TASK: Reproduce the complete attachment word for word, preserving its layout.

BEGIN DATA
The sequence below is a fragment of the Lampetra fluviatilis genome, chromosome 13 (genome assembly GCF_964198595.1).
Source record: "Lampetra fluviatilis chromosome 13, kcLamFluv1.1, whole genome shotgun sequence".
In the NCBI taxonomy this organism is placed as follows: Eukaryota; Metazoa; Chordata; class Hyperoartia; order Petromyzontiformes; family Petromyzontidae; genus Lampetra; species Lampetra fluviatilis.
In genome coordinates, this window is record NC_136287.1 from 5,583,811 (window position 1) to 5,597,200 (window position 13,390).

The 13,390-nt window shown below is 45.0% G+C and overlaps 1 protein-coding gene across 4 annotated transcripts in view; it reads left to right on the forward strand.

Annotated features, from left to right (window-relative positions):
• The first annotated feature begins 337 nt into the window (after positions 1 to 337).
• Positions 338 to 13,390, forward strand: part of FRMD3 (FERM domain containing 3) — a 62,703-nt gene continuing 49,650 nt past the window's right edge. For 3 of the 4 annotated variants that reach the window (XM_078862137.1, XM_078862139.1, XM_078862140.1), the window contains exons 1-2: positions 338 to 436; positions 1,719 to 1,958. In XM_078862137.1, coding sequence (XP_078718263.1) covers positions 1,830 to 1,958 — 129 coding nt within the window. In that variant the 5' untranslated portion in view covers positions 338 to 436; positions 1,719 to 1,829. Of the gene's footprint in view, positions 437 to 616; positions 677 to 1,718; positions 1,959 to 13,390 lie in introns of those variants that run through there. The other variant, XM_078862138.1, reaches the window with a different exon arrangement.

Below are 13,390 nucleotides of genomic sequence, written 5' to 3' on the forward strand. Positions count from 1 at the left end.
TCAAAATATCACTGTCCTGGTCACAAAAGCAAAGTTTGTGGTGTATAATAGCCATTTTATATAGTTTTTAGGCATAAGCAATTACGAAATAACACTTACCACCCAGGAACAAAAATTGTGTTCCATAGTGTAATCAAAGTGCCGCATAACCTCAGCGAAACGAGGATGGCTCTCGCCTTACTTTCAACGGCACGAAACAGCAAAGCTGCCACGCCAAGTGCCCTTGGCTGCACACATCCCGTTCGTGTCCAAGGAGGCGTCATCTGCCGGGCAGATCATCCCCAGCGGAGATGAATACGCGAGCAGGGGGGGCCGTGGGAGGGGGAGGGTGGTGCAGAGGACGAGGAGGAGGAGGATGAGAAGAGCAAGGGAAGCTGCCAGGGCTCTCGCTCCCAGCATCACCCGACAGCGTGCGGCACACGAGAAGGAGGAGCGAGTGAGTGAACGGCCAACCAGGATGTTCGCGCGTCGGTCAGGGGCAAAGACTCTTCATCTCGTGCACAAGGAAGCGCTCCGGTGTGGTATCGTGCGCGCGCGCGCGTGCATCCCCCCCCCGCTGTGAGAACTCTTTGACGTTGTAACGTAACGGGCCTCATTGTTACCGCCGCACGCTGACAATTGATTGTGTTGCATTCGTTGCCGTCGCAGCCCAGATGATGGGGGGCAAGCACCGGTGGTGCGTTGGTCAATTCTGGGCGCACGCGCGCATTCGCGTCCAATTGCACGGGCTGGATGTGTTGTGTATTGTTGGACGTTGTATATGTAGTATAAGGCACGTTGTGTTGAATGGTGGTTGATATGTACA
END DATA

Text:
The sequence below is a fragment of the Lampetra fluviatilis genome, chromosome 13 (genome assembly GCF_964198595.1).
Source record: "Lampetra fluviatilis chromosome 13, kcLamFluv1.1, whole genome shotgun sequence".
In the NCBI taxonomy this organism is placed as follows: Eukaryota; Metazoa; Chordata; class Hyperoartia; order Petromyzontiformes; family Petromyzontidae; genus Lampetra; species Lampetra fluviatilis.
In genome coordinates, this window is record NC_136287.1 from 5,583,811 (window position 1) to 5,597,200 (window position 13,390).

The 13,390-nt window shown below is 45.0% G+C and overlaps 1 protein-coding gene across 4 annotated transcripts in view; it reads left to right on the forward strand.

Annotated features, from left to right (window-relative positions):
• The first annotated feature begins 337 nt into the window (after positions 1 to 337).
• Positions 338 to 13,390, forward strand: part of FRMD3 (FERM domain containing 3) — a 62,703-nt gene continuing 49,650 nt past the window's right edge. For 3 of the 4 annotated variants that reach the window (XM_078862137.1, XM_078862139.1, XM_078862140.1), the window contains exons 1-2: positions 338 to 436; positions 1,719 to 1,958. In XM_078862137.1, coding sequence (XP_078718263.1) covers positions 1,830 to 1,958 — 129 coding nt within the window. In that variant the 5' untranslated portion in view covers positions 338 to 436; positions 1,719 to 1,829. Of the gene's footprint in view, positions 437 to 616; positions 677 to 1,718; positions 1,959 to 13,390 lie in introns of those variants that run through there. The other variant, XM_078862138.1, reaches the window with a different exon arrangement.

Below are 13,390 nucleotides of genomic sequence, written 5' to 3' on the forward strand. Positions count from 1 at the left end.
TCAAAATATCACTGTCCTGGTCACAAAAGCAAAGTTTGTGGTGTATAATAGCCATTTTATATAGTTTTTAGGCATAAGCAATTACGAAATAACACTTACCACCCAGGAACAAAAATTGTGTTCCATAGTGTAATCAAAGTGCCGCATAACCTCAGCGAAACGAGGATGGCTCTCGCCTTACTTTCAACGGCACGAAACAGCAAAGCTGCCACGCCAAGTGCCCTTGGCTGCACACATCCCGTTCGTGTCCAAGGAGGCGTCATCTGCCGGGCAGATCATCCCCAGCGGAGATGAATACGCGAGCAGGGGGGGCCGTGGGAGGGGGAGGGTGGTGCAGAGGACGAGGAGGAGGAGGATGAGAAGAGCAAGGGAAGCTGCCAGGGCTCTCGCTCCCAGCATCACCCGACAGCGTGCGGCACACGAGAAGGAGGAGCGAGTGAGTGAACGGCCAACCAGGATGTTCGCGCGTCGGTCAGGGGCAAAGACTCTTCATCTCGTGCACAAGGAAGCGCTCCGGTGTGGTATCGTGCGCGCGCGCGCGTGCATCCCCCCCCCGCTGTGAGAACTCTTTGACGTTGTAACGTAACGGGCCTCATTGTTACCGCCGCACGCTGACAATTGATTGTGTTGCATTCGTTGCCGTCGCAGCCCAGATGATGGGGGGCAAGCACCGGTGGTGCGTTGGTCAATTCTGGGCGCACGCGCGCATTCGCGTCCAATTGCACGGGCTGGATGTGTTGTGTATTGTTGGACGTTGTATATGTAGTATAAGGCACGTTGTGTTGAATGGTGGTTGATATGTACA